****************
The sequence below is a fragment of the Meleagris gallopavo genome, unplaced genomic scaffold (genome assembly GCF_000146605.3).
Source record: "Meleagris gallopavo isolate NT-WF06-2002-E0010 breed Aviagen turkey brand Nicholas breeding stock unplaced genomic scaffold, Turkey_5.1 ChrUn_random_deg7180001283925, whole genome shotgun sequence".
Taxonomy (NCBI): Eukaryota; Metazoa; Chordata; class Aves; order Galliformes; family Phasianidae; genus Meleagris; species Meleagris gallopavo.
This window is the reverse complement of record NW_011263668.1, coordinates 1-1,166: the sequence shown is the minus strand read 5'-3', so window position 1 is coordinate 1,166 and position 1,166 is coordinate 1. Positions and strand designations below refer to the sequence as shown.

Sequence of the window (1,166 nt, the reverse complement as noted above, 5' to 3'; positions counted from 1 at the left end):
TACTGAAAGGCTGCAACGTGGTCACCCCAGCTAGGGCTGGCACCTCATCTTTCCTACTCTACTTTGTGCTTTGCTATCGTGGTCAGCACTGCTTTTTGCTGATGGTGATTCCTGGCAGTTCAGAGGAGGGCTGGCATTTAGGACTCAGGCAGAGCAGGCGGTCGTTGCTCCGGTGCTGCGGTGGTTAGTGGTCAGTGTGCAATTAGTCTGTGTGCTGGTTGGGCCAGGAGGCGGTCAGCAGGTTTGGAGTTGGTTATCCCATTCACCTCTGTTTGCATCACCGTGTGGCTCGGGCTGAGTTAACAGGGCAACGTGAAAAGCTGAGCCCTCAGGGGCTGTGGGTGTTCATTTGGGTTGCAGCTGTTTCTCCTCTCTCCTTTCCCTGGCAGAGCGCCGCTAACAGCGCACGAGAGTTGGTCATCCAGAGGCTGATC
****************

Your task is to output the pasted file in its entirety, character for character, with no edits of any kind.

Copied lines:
The sequence below is a fragment of the Meleagris gallopavo genome, unplaced genomic scaffold (genome assembly GCF_000146605.3).
Source record: "Meleagris gallopavo isolate NT-WF06-2002-E0010 breed Aviagen turkey brand Nicholas breeding stock unplaced genomic scaffold, Turkey_5.1 ChrUn_random_deg7180001283925, whole genome shotgun sequence".
Taxonomy (NCBI): Eukaryota; Metazoa; Chordata; class Aves; order Galliformes; family Phasianidae; genus Meleagris; species Meleagris gallopavo.
This window is the reverse complement of record NW_011263668.1, coordinates 1-1,166: the sequence shown is the minus strand read 5'-3', so window position 1 is coordinate 1,166 and position 1,166 is coordinate 1. Positions and strand designations below refer to the sequence as shown.

Sequence of the window (1,166 nt, the reverse complement as noted above, 5' to 3'; positions counted from 1 at the left end):
TACTGAAAGGCTGCAACGTGGTCACCCCAGCTAGGGCTGGCACCTCATCTTTCCTACTCTACTTTGTGCTTTGCTATCGTGGTCAGCACTGCTTTTTGCTGATGGTGATTCCTGGCAGTTCAGAGGAGGGCTGGCATTTAGGACTCAGGCAGAGCAGGCGGTCGTTGCTCCGGTGCTGCGGTGGTTAGTGGTCAGTGTGCAATTAGTCTGTGTGCTGGTTGGGCCAGGAGGCGGTCAGCAGGTTTGGAGTTGGTTATCCCATTCACCTCTGTTTGCATCACCGTGTGGCTCGGGCTGAGTTAACAGGGCAACGTGAAAAGCTGAGCCCTCAGGGGCTGTGGGTGTTCATTTGGGTTGCAGCTGTTTCTCCTCTCTCCTTTCCCTGGCAGAGCGCCGCTAACAGCGCACGAGAGTTGGTCATCCAGAGGCTGATC